Smoke Alarms and Carbon Monoxide Alarms

Smoke Alarms

When there is a fire, smoke spreads fast. Working smoke alarms give early warning so you and your family can get outside quickly. Smoke alarms are a key part of a home fire escape plan.

 

Here's what you need to know:

  • A closed door may slow the spread of smoke, heat and fire. Install smoke alarms in every sleeping room and outside each separate sleeping area. Install alarms on every level of the home.
  • Smoke alarms should be interconnected. When one sounds, they all sound. 
  • Large homes may need extra smoke alarms.
  • Test your smoke alarms at least once a month. Press the test button to be sure the alarm is working.
  • When a smoke alarm sounds, get outside and stay outside.
  • Replace all smoke alarms in your home every 10 years.

If you're having trouble with your smoke alarm, we can help. Call 360-363-8500 with questions about your smoke alarm. If you don't have a smoke alarm, we can install one free of charge.

What the law says:

Washington State law requires smoke alarms in all residences, including rentals. It's the building owner's responsibility to install smoke alarms, inspect the alarms during vacancies and instruct tenants on how to maintain them. It's the tenant's responsibility to maintain smoke alarms and test them every month.

Smoke Alarm Flyer - English/Spanish
Download our smoke alarm flyer
Smoke_alarm_flyer_Eng-Sp1.pdf
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Carbon Monoxide Alarms

Often called the invisible killer, carbon monoxide is an odorless, colorless gas created when fuels (such as gasoline, wood, coal, natural gas, propane, oil, and methane) burn incompletely. In the home, heating and cooking equipment that burn fuel are potential sources of carbon monoxide. Vehicles or generators running in an attached garage can also produce dangerous levels of carbon monoxide. In the aftermath of Washington's December 2006 windstorm, more than 300 people were treated at hospital emergency rooms for CO poisoning and eight people died.

 

Things to keep in mind:

  • CO alarms should be installed in a central location outside each sleeping area and on every level of the home and in other locations where required by applicable laws, codes or standards. For the best protection, interconnect all CO alarms throughout the home. When one sounds, they all sound.
  • Follow the manufacturer’s instructions for placement and mounting height.
  • Test CO alarms at least once a month; replace them according to the manufacturer’s instructions.
  • If the CO alarm sounds, immediately move to a fresh air location outdoors or by an open window or door. Make sure everyone inside the home is accounted for. Call for help from a fresh air location and stay there until emergency personnel arrive.
  • If you need to warm a vehicle, remove it from the garage immediately after starting it. Do not run a vehicle or other fueled engine or motor indoors, even if garage doors are open. Make sure the exhaust pipe of a running vehicle is not covered with snow.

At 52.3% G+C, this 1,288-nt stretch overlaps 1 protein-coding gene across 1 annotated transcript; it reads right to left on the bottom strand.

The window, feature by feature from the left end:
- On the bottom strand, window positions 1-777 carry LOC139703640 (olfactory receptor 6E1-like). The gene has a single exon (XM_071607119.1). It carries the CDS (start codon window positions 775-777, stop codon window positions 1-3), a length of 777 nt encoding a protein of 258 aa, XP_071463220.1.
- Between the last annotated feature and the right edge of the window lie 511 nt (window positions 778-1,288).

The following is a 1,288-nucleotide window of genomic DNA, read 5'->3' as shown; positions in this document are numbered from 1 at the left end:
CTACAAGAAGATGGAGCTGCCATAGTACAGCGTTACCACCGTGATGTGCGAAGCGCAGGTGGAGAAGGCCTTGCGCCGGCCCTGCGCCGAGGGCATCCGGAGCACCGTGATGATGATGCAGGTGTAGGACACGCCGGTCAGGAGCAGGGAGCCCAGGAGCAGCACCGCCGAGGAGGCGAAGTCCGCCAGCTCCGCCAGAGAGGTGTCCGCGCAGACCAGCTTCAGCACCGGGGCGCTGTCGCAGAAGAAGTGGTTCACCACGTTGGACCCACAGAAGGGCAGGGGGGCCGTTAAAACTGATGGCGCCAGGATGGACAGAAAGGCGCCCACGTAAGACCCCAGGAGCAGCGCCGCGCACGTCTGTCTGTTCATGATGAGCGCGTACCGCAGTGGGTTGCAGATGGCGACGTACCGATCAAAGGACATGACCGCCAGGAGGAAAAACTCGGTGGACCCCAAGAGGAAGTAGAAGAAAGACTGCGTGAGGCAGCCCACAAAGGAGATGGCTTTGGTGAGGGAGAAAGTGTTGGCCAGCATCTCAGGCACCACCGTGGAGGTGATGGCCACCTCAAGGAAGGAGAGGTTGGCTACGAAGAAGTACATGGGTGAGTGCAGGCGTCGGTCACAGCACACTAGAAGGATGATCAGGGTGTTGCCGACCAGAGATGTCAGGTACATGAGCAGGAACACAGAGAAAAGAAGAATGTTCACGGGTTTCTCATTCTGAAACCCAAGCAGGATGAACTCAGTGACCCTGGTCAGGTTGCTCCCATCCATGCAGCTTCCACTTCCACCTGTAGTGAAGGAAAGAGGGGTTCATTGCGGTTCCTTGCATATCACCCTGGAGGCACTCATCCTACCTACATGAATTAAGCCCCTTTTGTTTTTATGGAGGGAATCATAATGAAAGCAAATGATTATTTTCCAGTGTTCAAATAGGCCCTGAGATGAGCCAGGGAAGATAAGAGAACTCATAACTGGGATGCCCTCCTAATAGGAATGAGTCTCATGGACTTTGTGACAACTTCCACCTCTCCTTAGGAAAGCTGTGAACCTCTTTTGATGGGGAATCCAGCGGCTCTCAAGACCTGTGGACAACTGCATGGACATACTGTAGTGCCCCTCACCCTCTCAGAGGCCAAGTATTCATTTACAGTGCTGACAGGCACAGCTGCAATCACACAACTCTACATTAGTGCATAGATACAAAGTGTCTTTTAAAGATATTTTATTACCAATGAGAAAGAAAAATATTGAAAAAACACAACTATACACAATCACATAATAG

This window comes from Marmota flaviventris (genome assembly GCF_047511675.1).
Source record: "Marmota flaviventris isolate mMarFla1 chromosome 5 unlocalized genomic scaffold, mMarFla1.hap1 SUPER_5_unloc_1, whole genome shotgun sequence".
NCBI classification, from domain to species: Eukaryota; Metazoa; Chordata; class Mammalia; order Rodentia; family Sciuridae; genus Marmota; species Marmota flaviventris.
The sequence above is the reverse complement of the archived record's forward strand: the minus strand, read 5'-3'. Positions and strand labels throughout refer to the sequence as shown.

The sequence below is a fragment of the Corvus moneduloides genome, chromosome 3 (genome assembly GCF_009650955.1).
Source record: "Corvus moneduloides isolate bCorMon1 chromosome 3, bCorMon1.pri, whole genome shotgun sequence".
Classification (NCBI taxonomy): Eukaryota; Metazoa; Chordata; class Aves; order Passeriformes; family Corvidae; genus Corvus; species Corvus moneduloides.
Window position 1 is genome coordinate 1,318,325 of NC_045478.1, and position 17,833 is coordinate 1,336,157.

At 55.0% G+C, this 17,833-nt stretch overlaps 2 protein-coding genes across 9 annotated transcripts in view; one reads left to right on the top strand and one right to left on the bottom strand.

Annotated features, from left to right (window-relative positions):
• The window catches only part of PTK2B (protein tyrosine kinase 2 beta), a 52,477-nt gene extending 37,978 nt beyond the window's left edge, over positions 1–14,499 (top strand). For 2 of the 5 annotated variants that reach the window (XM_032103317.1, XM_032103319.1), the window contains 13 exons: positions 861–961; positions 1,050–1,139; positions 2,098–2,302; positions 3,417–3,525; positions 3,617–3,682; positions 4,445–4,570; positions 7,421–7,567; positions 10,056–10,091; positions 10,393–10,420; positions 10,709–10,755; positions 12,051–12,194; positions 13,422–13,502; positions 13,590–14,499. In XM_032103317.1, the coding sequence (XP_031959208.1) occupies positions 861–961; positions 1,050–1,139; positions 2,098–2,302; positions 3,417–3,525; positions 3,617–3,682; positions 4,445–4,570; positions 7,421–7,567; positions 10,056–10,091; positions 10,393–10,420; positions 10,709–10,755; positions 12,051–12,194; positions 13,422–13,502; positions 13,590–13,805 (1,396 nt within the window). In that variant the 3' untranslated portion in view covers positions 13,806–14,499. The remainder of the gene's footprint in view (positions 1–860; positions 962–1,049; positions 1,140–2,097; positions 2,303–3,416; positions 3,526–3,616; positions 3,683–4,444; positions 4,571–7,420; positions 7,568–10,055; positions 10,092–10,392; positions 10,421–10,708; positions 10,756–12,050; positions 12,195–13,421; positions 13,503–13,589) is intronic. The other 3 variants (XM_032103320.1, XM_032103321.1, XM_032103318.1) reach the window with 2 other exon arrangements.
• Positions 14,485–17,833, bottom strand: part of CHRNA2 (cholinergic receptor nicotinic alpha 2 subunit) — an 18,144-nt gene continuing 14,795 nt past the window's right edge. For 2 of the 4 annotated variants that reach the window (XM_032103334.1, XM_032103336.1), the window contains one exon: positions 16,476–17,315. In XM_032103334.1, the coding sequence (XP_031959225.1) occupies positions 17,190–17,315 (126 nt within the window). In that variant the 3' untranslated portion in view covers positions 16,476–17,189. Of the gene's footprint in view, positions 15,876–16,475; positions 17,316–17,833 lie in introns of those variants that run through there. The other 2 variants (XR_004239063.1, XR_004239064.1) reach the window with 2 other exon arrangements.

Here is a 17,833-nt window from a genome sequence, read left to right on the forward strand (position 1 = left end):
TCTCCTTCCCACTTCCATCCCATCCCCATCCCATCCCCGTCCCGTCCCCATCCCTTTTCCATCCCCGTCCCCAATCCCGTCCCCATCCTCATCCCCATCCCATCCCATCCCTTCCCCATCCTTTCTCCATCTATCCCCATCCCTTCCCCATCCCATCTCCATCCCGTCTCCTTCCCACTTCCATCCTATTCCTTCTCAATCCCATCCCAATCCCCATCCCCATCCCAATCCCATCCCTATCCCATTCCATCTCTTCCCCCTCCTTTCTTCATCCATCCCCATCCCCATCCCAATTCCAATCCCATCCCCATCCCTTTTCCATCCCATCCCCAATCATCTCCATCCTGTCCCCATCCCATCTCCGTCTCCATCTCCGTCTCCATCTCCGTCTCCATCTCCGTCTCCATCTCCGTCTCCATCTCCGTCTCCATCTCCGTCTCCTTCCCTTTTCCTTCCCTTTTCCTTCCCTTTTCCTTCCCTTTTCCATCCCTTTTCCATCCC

• During and after a winter storm, make sure vents for the dryer, furnace, stove, and fireplace are clear of snow build-up.
  • A generator should be used in a well-ventilated location outdoors away from windows, doors and vent openings.
  • Gas or charcoal grills can produce CO — only use outside.

What the law says:

Washington State law requires that carbon monoxide alarms be installed in all apartments, single-family residences, condominiums, hotels and motels. CO alarms must also be installed in all new residences as of 2011. Owner-occupied single-family residences legally occupied before 2009 are required to have CO alarms when they are sold.

Major Recalls

• Kidde recalled nearly 500,000 dual sensor smoke alarms manufactured in 2016 to 2017 because the alarms could fail to alert consumers to a fire. Find more information here.

• Kidde recalled fire extinguishers with plastic handles. Find more information here.

• Kidde recalled combination smoke/carbon monoxide alrams due to alarm failure. Find more information here.

• Kidde recalled certain 10-year hardwired smoke alarms and combination smoke/carbon monoxide alarms manufactured in 2013 to 2014. Find more information here.

For a complete list of recalled products, visit the U.S. Consumer Product Safety Commission website here.

OUTDOOR FIRE INFORMATION

 

Call Before You Burn

Snohomish County

Burn Ban Info: 425-388-3508

 

Air Quality Burn Ban Status

 

Contact your local fire department or the Snohomish County Fire Marshal for additional information.

 

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Marysville Fire District
1094 Cedar Avenue
Marysville, WA 98270

(360) 363-8500 

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Marysville Fire District is dedicated to providing quality emergency response and prevention services to the community with integrity, pride, and professionalism. We are  proud to serve the communities of City of Marysville,Tulalip Tribes, Quil Ceda Village, Seven Lakes, and Fire District 12.

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Marysville Fire District
1094 Cedar Ave
Marysville, WA 98270
(360) 363-8500
© Marysville Fire District